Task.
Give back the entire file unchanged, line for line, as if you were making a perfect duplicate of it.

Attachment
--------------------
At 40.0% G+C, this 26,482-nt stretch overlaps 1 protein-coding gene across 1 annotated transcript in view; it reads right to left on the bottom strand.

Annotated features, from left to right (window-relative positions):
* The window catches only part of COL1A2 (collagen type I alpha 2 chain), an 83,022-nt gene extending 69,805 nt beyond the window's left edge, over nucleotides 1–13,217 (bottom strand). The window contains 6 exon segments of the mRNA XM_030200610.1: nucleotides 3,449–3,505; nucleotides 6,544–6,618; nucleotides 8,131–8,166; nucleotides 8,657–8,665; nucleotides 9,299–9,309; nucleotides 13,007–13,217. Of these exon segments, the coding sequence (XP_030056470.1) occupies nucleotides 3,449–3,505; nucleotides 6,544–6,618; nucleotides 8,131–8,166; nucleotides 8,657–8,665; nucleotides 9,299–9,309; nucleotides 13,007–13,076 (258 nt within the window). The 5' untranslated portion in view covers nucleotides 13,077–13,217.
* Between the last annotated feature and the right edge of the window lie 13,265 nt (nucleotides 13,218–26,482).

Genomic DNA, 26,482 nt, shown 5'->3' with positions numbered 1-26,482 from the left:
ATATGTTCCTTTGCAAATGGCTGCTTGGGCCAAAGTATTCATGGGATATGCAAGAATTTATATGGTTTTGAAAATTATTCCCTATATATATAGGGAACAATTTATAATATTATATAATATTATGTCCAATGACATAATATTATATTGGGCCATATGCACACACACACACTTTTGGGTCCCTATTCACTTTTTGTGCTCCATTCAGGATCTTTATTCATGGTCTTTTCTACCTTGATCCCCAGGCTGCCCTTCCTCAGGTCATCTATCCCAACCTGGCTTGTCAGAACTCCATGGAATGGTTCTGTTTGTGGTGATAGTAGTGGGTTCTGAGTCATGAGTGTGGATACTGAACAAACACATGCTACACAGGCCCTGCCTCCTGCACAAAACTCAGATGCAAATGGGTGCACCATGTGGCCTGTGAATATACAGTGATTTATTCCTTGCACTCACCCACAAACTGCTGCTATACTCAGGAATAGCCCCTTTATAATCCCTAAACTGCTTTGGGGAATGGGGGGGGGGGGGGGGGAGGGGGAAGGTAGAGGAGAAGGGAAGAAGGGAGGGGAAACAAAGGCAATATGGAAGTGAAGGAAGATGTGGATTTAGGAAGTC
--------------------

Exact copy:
At 40.0% G+C, this 26,482-nt stretch overlaps 1 protein-coding gene across 1 annotated transcript in view; it reads right to left on the bottom strand.

Annotated features, from left to right (window-relative positions):
* The window catches only part of COL1A2 (collagen type I alpha 2 chain), an 83,022-nt gene extending 69,805 nt beyond the window's left edge, over nucleotides 1–13,217 (bottom strand). The window contains 6 exon segments of the mRNA XM_030200610.1: nucleotides 3,449–3,505; nucleotides 6,544–6,618; nucleotides 8,131–8,166; nucleotides 8,657–8,665; nucleotides 9,299–9,309; nucleotides 13,007–13,217. Of these exon segments, the coding sequence (XP_030056470.1) occupies nucleotides 3,449–3,505; nucleotides 6,544–6,618; nucleotides 8,131–8,166; nucleotides 8,657–8,665; nucleotides 9,299–9,309; nucleotides 13,007–13,076 (258 nt within the window). The 5' untranslated portion in view covers nucleotides 13,077–13,217.
* Between the last annotated feature and the right edge of the window lie 13,265 nt (nucleotides 13,218–26,482).

Genomic DNA, 26,482 nt, shown 5'->3' with positions numbered 1-26,482 from the left:
ATATGTTCCTTTGCAAATGGCTGCTTGGGCCAAAGTATTCATGGGATATGCAAGAATTTATATGGTTTTGAAAATTATTCCCTATATATATAGGGAACAATTTATAATATTATATAATATTATGTCCAATGACATAATATTATATTGGGCCATATGCACACACACACACTTTTGGGTCCCTATTCACTTTTTGTGCTCCATTCAGGATCTTTATTCATGGTCTTTTCTACCTTGATCCCCAGGCTGCCCTTCCTCAGGTCATCTATCCCAACCTGGCTTGTCAGAACTCCATGGAATGGTTCTGTTTGTGGTGATAGTAGTGGGTTCTGAGTCATGAGTGTGGATACTGAACAAACACATGCTACACAGGCCCTGCCTCCTGCACAAAACTCAGATGCAAATGGGTGCACCATGTGGCCTGTGAATATACAGTGATTTATTCCTTGCACTCACCCACAAACTGCTGCTATACTCAGGAATAGCCCCTTTATAATCCCTAAACTGCTTTGGGGAATGGGGGGGGGGGGGGGGGAGGGGGAAGGTAGAGGAGAAGGGAAGAAGGGAGGGGAAACAAAGGCAATATGGAAGTGAAGGAAGATGTGGATTTAGGAAGTC